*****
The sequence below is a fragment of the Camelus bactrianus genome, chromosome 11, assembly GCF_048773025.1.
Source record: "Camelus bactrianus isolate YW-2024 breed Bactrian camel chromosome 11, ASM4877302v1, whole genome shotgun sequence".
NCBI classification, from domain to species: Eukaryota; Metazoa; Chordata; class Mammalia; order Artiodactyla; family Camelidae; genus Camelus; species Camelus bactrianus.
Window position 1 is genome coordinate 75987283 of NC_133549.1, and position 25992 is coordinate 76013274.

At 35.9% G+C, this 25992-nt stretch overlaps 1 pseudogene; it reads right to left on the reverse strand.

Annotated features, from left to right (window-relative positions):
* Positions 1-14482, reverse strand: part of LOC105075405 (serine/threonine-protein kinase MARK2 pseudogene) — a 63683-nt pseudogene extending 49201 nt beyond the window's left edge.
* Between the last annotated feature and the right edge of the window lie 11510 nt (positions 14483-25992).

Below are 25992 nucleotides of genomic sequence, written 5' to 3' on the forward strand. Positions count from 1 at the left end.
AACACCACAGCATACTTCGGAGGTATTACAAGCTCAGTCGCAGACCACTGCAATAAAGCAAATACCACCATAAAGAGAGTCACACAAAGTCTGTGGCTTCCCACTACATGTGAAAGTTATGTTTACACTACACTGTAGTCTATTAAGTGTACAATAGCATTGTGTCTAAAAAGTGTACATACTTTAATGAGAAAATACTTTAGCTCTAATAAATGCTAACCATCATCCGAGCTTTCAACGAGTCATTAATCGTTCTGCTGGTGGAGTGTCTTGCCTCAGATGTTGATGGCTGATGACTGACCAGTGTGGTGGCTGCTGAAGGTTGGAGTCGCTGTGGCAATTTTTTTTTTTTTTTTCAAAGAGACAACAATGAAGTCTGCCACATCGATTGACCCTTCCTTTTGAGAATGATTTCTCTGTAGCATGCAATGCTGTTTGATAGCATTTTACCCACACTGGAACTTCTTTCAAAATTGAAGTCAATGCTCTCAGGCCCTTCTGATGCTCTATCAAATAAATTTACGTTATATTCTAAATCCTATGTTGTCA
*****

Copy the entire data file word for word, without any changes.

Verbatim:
The sequence below is a fragment of the Camelus bactrianus genome, chromosome 11, assembly GCF_048773025.1.
Source record: "Camelus bactrianus isolate YW-2024 breed Bactrian camel chromosome 11, ASM4877302v1, whole genome shotgun sequence".
NCBI classification, from domain to species: Eukaryota; Metazoa; Chordata; class Mammalia; order Artiodactyla; family Camelidae; genus Camelus; species Camelus bactrianus.
Window position 1 is genome coordinate 75987283 of NC_133549.1, and position 25992 is coordinate 76013274.

At 35.9% G+C, this 25992-nt stretch overlaps 1 pseudogene; it reads right to left on the reverse strand.

Annotated features, from left to right (window-relative positions):
* Positions 1-14482, reverse strand: part of LOC105075405 (serine/threonine-protein kinase MARK2 pseudogene) — a 63683-nt pseudogene extending 49201 nt beyond the window's left edge.
* Between the last annotated feature and the right edge of the window lie 11510 nt (positions 14483-25992).

Below are 25992 nucleotides of genomic sequence, written 5' to 3' on the forward strand. Positions count from 1 at the left end.
AACACCACAGCATACTTCGGAGGTATTACAAGCTCAGTCGCAGACCACTGCAATAAAGCAAATACCACCATAAAGAGAGTCACACAAAGTCTGTGGCTTCCCACTACATGTGAAAGTTATGTTTACACTACACTGTAGTCTATTAAGTGTACAATAGCATTGTGTCTAAAAAGTGTACATACTTTAATGAGAAAATACTTTAGCTCTAATAAATGCTAACCATCATCCGAGCTTTCAACGAGTCATTAATCGTTCTGCTGGTGGAGTGTCTTGCCTCAGATGTTGATGGCTGATGACTGACCAGTGTGGTGGCTGCTGAAGGTTGGAGTCGCTGTGGCAATTTTTTTTTTTTTTTTCAAAGAGACAACAATGAAGTCTGCCACATCGATTGACCCTTCCTTTTGAGAATGATTTCTCTGTAGCATGCAATGCTGTTTGATAGCATTTTACCCACACTGGAACTTCTTTCAAAATTGAAGTCAATGCTCTCAGGCCCTTCTGATGCTCTATCAAATAAATTTACGTTATATTCTAAATCCTATGTTGTCA